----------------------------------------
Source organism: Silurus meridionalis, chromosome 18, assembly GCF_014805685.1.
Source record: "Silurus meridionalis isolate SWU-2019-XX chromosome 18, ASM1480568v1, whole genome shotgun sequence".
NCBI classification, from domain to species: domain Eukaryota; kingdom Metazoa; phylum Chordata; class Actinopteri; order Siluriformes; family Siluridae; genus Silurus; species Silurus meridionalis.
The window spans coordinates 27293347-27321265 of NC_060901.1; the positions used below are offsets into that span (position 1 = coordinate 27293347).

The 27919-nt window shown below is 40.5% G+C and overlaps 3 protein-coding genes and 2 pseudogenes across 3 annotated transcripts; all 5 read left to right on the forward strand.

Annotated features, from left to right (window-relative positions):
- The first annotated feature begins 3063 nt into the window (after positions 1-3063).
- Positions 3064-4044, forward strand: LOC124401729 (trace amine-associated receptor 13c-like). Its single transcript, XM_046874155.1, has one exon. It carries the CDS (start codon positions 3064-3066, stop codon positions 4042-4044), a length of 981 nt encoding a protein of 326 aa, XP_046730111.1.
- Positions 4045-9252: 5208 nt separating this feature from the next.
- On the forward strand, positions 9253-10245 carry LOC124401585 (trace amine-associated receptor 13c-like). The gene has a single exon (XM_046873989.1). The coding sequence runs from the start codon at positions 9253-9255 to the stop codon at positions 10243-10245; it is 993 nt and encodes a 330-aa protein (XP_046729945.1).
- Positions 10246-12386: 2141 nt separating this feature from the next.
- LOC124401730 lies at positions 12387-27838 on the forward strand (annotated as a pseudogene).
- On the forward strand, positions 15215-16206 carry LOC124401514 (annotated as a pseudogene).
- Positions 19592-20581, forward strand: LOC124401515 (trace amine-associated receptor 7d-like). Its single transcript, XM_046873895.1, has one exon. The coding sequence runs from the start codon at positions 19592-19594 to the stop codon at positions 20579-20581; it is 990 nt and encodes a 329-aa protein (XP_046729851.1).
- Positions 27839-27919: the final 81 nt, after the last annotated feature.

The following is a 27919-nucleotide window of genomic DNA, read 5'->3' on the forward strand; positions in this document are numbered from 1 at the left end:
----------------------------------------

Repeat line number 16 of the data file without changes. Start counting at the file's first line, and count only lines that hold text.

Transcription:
The following is a 27919-nucleotide window of genomic DNA, read 5'->3' on the forward strand; positions in this document are numbered from 1 at the left end: